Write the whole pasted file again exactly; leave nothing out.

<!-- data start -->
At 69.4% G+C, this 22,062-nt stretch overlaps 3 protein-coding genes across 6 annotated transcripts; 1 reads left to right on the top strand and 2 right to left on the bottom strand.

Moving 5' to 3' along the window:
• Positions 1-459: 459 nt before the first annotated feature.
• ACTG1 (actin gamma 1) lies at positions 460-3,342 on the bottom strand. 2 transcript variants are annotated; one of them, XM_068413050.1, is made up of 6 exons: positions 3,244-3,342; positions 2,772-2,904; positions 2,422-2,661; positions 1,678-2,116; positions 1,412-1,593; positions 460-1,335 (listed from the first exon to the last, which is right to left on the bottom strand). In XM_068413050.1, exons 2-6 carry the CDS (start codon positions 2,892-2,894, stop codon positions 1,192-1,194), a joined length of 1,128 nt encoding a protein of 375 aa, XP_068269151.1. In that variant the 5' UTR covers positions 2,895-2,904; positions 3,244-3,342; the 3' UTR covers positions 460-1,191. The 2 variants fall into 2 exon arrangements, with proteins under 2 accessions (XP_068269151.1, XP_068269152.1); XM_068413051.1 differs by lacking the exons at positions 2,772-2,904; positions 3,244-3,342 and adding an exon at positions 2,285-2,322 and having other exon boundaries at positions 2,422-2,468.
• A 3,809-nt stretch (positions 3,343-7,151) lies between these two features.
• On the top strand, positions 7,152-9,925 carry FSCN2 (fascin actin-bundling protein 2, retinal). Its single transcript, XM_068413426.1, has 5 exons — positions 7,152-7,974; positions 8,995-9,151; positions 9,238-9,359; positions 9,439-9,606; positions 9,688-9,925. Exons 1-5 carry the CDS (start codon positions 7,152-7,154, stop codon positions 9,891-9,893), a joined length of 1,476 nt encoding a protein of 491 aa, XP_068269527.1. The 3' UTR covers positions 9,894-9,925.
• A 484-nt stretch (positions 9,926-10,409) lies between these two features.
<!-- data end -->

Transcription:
At 69.4% G+C, this 22,062-nt stretch overlaps 3 protein-coding genes across 6 annotated transcripts; 1 reads left to right on the top strand and 2 right to left on the bottom strand.

Moving 5' to 3' along the window:
• Positions 1-459: 459 nt before the first annotated feature.
• ACTG1 (actin gamma 1) lies at positions 460-3,342 on the bottom strand. 2 transcript variants are annotated; one of them, XM_068413050.1, is made up of 6 exons: positions 3,244-3,342; positions 2,772-2,904; positions 2,422-2,661; positions 1,678-2,116; positions 1,412-1,593; positions 460-1,335 (listed from the first exon to the last, which is right to left on the bottom strand). In XM_068413050.1, exons 2-6 carry the CDS (start codon positions 2,892-2,894, stop codon positions 1,192-1,194), a joined length of 1,128 nt encoding a protein of 375 aa, XP_068269151.1. In that variant the 5' UTR covers positions 2,895-2,904; positions 3,244-3,342; the 3' UTR covers positions 460-1,191. The 2 variants fall into 2 exon arrangements, with proteins under 2 accessions (XP_068269151.1, XP_068269152.1); XM_068413051.1 differs by lacking the exons at positions 2,772-2,904; positions 3,244-3,342 and adding an exon at positions 2,285-2,322 and having other exon boundaries at positions 2,422-2,468.
• A 3,809-nt stretch (positions 3,343-7,151) lies between these two features.
• On the top strand, positions 7,152-9,925 carry FSCN2 (fascin actin-bundling protein 2, retinal). Its single transcript, XM_068413426.1, has 5 exons — positions 7,152-7,974; positions 8,995-9,151; positions 9,238-9,359; positions 9,439-9,606; positions 9,688-9,925. Exons 1-5 carry the CDS (start codon positions 7,152-7,154, stop codon positions 9,891-9,893), a joined length of 1,476 nt encoding a protein of 491 aa, XP_068269527.1. The 3' UTR covers positions 9,894-9,925.
• A 484-nt stretch (positions 9,926-10,409) lies between these two features.